A typhoon washes ashore a gigantic egg. It's soon claimed by greedy entrepreneurs who refuse to return it to its rightful owner, Mothra. Soon Godzilla arises near Nagoya, washed ashore by the same typhoon.
Coming to Earth on a fallen meteorite, The microscopic alien life-form Hedorah feeds on Earth's pollution and grows into a Gigantic, ever Evolving, poisonous Gas and acid-secreting monster. Godzilla, Earth's Defender senses the Threat and Meets ''the Smog Monster'' in a Literal, Battle for Earth's Survival.Written by
Thomas ''The Oldschool Hero'' Cianci
There are differing accounts on who came up with the movie's anti-pollution message and dark imagery. Director Yoshimitsu Banno says it was him, as he wanted to make the Godzilla series relevant again by inserting social commentary into the story. Special-effects director Teruyoshi Nakano on the other hand claimed that Banno was trying to make the movie appeal to kids, and that the anti-pollution message and the darker scenes were his ideas. See more »
When Hedorah throws some sludge at Godzilla's eye in the Mt. Fuji scene, it hit's Godzilla right eye, but after Hedorah gets done laughing, Godzilla's left eye is the one that is damaged. See more »
On the original Japanese trailer, the director's name is given as "Yoshimitsu Sakano." In the Japanese version, as well as in Toho's own English version, he is credited as "Yoshimitsu Banno." The American International release credits him as "Yoshimitu Banno." See more »
At the end of the original Japanese and international English versions, right after the closing shot of Godzilla walking away into the open field, a still of Hokusai's ancient ukiyo-e illustration, "Mt Fuji from the Offing in Kanagawa"/"The Big Wave," which depicts a huge wave about to trample on fragile ships on the waters below (with Mount Fuji in the background), can be seen. This was followed by a title card (against a black background) reading "Soshite mo ippiki?"/"And yet another one?" The film then closes with the same still shot from the film's prologue of Hedorah rising out of the water, with "The End" superimposed. In American International's US version, the scenes were cut out. After Godzilla walks away into the open field, the film simply cuts to a black background, with a superimposed "The End - an American International Release" dissolving in. Then, the film fades out, and you can still hear the rest of Riichiro Manabe's closing music for another 10 to 15 seconds (where the original closing scenes used to be). See more »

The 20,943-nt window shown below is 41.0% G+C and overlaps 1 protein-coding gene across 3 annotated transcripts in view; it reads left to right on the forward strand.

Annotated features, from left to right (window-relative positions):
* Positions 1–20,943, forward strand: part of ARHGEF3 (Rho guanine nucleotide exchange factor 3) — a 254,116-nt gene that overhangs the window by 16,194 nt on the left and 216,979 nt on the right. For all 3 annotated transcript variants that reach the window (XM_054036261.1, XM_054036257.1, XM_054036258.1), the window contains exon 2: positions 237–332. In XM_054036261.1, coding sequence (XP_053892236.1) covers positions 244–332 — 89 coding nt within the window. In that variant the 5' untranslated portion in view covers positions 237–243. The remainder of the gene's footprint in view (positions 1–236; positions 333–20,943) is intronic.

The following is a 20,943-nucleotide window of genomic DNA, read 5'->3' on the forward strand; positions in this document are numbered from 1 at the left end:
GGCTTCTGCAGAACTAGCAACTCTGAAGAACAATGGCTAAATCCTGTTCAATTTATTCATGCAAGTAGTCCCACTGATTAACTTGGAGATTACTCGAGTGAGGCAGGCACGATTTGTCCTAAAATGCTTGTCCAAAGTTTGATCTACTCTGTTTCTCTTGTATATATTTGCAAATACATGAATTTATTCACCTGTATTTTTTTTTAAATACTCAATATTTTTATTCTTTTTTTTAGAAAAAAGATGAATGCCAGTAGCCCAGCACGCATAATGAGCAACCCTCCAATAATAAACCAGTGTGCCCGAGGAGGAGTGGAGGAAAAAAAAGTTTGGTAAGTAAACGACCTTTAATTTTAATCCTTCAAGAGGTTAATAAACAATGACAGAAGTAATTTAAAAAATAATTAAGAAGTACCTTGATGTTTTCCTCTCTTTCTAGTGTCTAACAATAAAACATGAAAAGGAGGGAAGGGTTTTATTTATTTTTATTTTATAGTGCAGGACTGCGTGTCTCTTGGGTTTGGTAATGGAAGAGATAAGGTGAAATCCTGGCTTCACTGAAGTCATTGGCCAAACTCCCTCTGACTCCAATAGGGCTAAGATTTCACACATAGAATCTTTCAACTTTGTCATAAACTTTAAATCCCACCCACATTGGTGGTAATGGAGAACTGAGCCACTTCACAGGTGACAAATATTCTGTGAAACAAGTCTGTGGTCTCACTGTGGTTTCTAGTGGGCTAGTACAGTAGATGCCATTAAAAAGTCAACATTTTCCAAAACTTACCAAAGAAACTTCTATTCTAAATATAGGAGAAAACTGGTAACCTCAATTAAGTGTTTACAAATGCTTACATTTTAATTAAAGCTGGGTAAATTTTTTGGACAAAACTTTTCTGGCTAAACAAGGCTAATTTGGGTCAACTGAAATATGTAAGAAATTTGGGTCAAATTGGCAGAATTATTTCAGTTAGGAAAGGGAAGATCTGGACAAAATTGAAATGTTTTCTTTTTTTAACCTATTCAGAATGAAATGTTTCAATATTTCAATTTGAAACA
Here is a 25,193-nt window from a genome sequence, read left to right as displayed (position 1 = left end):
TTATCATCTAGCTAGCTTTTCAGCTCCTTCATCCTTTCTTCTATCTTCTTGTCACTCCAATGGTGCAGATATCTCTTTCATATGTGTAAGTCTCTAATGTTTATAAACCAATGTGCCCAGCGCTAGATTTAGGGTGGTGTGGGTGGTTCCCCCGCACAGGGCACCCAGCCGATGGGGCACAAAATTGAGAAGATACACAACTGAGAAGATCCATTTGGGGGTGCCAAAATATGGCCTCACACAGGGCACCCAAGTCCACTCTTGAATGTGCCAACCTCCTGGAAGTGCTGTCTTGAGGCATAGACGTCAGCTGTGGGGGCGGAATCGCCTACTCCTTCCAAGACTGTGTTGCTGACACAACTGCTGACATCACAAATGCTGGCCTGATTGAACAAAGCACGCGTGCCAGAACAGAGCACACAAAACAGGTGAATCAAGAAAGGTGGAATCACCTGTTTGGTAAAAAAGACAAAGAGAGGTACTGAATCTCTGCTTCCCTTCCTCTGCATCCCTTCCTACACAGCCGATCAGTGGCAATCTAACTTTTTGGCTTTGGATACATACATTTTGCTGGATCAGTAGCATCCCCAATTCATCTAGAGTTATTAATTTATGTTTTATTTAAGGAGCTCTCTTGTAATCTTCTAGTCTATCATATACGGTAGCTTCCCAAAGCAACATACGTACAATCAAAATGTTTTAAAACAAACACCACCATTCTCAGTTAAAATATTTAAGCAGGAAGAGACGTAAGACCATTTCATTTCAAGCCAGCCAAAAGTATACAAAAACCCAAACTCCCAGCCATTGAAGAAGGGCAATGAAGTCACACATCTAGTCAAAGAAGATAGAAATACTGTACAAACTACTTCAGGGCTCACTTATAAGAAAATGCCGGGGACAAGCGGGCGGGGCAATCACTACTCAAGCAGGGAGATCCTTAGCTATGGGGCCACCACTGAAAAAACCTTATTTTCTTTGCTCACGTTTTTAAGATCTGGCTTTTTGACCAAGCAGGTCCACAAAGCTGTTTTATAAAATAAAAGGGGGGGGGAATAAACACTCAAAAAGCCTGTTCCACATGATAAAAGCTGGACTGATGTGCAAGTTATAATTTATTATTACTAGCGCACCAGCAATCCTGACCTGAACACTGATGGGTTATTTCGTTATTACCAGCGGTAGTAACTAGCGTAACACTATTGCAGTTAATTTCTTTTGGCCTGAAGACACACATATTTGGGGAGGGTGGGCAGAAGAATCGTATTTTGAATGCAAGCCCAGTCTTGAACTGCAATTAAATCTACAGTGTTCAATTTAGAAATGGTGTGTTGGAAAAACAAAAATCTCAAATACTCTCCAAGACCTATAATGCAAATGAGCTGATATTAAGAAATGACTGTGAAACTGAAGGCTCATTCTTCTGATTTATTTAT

I saw this movie a long time ago with my family at the drive in. I was so young then, I would like any type of monster no matter how cheezy. Well, today I guess I am almost the same. I liked this movie. The save the earth song sort of drove me up the walls, but the nasty trashy lakes and streams seem to hit home as far as what our world looks like for real today. Anyway, back to the action. I loved the silly looking Smog beast that was a mess. I thought a very funny part was when Godzilla somehow began flying backwards, I really didn't get this part, but it was fun. I like Godzilla, sci fi, B horror, G horror, it does not matter. I would recommend this to any Godzilla crazed fan that have not seen it. I also would really like to recommend two more good giant beast movies: War of the Gargantuas and also Gamera: Guardian of the Universe. I really enjoyed the green Gargantua in the first one( if you see this one just take a close look at the Green one's face-He is awful ugly like a beast should be), and I liked the camera work in the second movie. It was really high tech and should both of them hit DVD ever, I will be getting them both. Well make that all three including Godzilla vs the Smog Monster...........
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